Prototype of Ownership/Borrowing System for D

Timon Gehr timon.gehr at
Tue Nov 26 13:07:07 UTC 2019

On 26.11.19 10:34, Walter Bright wrote:
> On 11/23/2019 3:40 PM, Timon Gehr wrote:
>> I don't understand why this is not a concern for _your_ designs, which 
>> freely admit to being uncheckable and unsound. You can't say "@safe 
>> means memory safe and this is checked by the compiler" and at the same 
>> time "@live @safe relies on unchecked conventions to ensure memory 
>> safety across the @live boundary".
> All languages that have an "unsafe" annotation rely on unchecked 
> conventions when the boundary is crossed.
> ...

I was very careful _not_ to cross that boundary. For your argument to 
make sense, crossing the boundary between @live and non- at live needs to 
be @system.

You can't say that just because @trusted exists, @safe doesn't need to 
do any checking either. Calling @live from non- at live or the other way 
around amounts to an unsafe type cast.

>> I don't think this is the case. The GC-allocated raw pointer allows 
>> aliasing while @live does not allow aliasing. They have incompatible 
>> aliasing restrictions. It's like having a mutable and an immutable 
>> reference to the same memory location.
> If I may sum this up, it is you wish to not follow O/B rules in @live 
> functions when you've got a GC pointer.

I don't really want @live functions. I want O/B, but only where it makes 

> I suspect it is possible to 
> segregate such operations into separate, non- at live functions,

It is not possible. What if you store a std.container.Array as a field 
of a class object and want to borrow the internal data? If you null out 
the class pointer after borrowing the internal array data, the GC may 
deallocate the internal array data. @live can't protect against such 

> and I concede that you'll find this inconvenient.
> ...

Inconvenient and unsound. I would have to write @system code, and the 
compiler wouldn't even alert me that there is a problem if I annotate it 

> In your scheme, this issue is resolved by distinguishing the two by 
> annotating the non-GC pointers with `scope`.
> ...

Yes, but `scope` does not track the allocator. `scope` restricts 
lifetime, and possibly aliasing. As I also said, alternatively, and 
perhaps preferably, we could annotate aliasing restrictions separately, 
but the accepted DIP1021 already introduces some checking against 
aliasing outside @live code.

>> What about the fact that it is _optional_ for a /caller/ to respect 
>> the smart pointer's desired ownership restrictions? That's very 
>> restrictive for the smart pointer! It won't be able to provide @safe 
>> borrowing functionality.
> I understand that the salient difference between your scheme and mine is 
> you attach it to the pointer type while mine attaches it to the 
> function.

You attach it to the function, but the meaning pertains to pointers. 
This should be a red flag, but apparently you don't think so. Then, you 
allow @live and non- at live code to interact in a @safe context. This is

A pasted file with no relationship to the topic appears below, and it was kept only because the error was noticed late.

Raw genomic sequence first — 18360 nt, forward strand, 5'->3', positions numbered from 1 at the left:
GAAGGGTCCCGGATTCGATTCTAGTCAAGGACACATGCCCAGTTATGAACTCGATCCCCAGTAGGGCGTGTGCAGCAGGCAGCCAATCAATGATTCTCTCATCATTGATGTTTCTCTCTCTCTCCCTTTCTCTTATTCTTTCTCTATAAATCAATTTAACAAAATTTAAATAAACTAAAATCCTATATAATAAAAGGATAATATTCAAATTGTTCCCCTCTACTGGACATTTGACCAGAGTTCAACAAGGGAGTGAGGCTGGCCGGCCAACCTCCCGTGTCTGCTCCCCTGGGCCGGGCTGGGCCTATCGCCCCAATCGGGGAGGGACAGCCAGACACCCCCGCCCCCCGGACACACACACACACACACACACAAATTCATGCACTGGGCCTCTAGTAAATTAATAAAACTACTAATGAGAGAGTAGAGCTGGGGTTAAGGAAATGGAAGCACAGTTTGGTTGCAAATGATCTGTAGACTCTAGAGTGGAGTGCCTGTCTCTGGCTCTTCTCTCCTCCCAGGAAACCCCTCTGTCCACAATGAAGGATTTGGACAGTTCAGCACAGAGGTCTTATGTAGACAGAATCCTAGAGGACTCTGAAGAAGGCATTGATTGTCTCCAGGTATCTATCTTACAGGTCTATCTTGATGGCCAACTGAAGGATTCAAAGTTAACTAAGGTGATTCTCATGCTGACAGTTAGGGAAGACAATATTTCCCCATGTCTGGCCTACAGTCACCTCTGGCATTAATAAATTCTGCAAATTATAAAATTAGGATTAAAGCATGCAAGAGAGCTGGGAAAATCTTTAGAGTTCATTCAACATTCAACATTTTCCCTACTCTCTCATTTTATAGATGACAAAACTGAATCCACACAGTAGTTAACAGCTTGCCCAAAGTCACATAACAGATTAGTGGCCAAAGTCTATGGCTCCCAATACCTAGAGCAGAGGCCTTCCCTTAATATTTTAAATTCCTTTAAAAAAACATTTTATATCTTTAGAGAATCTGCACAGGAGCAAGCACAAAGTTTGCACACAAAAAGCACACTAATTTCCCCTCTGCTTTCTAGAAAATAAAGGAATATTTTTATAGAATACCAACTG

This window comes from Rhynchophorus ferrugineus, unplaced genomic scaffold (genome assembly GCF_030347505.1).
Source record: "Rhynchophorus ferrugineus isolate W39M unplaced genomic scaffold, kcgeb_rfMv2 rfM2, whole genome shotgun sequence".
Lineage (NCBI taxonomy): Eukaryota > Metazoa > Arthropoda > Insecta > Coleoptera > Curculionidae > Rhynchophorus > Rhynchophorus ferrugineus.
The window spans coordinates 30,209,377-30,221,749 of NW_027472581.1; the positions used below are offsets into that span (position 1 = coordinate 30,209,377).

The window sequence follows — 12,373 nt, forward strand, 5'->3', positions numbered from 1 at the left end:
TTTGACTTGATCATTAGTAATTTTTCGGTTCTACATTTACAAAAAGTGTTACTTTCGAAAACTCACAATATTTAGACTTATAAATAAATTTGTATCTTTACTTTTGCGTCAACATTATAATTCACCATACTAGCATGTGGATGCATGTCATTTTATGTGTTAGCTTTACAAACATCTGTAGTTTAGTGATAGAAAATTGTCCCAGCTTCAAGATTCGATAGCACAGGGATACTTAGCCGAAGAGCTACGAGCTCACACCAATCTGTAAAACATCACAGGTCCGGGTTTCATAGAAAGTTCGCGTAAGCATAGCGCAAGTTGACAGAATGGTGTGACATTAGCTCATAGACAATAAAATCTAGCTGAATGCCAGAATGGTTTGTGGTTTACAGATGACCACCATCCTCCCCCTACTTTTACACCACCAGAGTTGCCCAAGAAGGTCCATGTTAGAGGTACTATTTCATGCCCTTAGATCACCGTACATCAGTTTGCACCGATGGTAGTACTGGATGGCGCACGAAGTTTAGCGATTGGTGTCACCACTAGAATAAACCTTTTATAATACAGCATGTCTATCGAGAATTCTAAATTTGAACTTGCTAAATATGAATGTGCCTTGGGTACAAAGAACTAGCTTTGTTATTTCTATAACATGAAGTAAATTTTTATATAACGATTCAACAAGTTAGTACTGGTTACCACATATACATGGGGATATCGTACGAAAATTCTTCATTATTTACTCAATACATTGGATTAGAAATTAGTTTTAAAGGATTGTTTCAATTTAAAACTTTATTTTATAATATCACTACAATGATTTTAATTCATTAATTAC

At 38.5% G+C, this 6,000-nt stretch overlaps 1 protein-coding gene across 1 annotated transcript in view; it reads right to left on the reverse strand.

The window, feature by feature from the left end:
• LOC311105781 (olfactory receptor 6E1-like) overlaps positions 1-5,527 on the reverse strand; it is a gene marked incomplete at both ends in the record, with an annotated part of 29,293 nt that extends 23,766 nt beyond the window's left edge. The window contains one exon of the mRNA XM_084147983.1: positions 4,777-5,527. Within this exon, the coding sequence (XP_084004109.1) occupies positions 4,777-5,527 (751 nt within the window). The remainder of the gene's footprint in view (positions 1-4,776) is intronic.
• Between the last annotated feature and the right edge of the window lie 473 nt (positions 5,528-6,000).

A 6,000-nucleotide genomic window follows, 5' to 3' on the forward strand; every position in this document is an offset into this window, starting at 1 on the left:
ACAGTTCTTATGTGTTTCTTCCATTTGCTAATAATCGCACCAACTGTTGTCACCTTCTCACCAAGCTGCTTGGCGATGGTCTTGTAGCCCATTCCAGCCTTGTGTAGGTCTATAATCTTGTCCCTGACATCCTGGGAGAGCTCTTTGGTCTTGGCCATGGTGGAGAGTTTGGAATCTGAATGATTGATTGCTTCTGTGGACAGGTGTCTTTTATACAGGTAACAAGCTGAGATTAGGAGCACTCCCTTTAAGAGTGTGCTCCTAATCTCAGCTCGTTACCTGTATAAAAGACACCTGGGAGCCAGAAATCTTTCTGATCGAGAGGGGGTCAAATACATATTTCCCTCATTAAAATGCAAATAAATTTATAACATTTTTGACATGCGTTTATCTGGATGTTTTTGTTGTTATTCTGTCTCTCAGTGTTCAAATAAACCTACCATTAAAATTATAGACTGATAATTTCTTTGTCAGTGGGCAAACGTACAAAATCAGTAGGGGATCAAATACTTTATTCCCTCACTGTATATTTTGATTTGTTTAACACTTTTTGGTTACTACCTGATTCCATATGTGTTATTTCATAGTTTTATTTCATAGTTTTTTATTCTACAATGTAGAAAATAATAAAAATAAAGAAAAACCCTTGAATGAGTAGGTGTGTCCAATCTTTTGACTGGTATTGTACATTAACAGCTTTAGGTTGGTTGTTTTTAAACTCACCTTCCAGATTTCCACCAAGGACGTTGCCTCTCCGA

highly unsound because those calls change the interpretation of pointer 
types. Those are unsafe pointer casts.

> Pretty much all of this discussion is about consequences of 
> this difference,

Not true. Even if I accept that a function attribute is a reasonable way 
to go, @live comes short.

> so I don't think it is necessary to go through it 
> point-by-point agreeing with you on those consequences.
> ...

This makes no sense to me.  It seems rather weird to be debating the 
merits of proposals without actually taking into account the 
consequences of each proposal.

> But yours has problems, too, so the question is which method is better?
> ...

I don't care about "my" method vs "your" method. I want a method that 
makes sense, does not break @safe or GC and improves @safe. This can 
just as well be some new combination.

The issue was that you weren't responding to any of my points until I 
made some concrete proposal. I am not stuck to that. We can improve it.

> Some problems:
> 1. Doesn't seem to be a way to prevent un-scope pointers from existing 
> and being unsafe.
> ...

It doesn't statically prevent memory corruption in @system code. I don't 
think this is a "problem".

> 2. The splitting pointers down the middle into two categories: scope and 
> un-scope.

It appears this split exists after

> This is a very intrusive and drastic change.

I think it's less so than splitting functions into two mutually 
incompatible categories.

> The only saving 
> grace of the existing `scope` and `return` annotations is the compiler 
> can infer the vast bulk of them.

But now there's DIP1021, which checks (unsoundly) that `scope` pointers 
don't alias. This is not my invention and I would be on board with 
reverting the decision on DIP1021.

> Will people accept manually adding 
> `scope` to a big chunk of their types? I don't know.

If those types want manage memory manually and expose the internal 
memory directly to a @safe caller, yes.
If the @safe caller wants to pass around manually-managed memory it will 
have to annotate stuff as `scope`. This is also true with @live.

If you want to avoid intrusive and drastic language changes, what about 
reverting DIP1021, moving aliasing checks to run time? We could add 
opBorrow and opUnborrow primitives. opBorrow would return a scoped value 
borrowed from the receiver and opUnborrow would be called once the last 
borrow ends. This would even be quite a bit more precise than doing 
everything in the type system, because you would only prevent 
invalidation, not all mutation.

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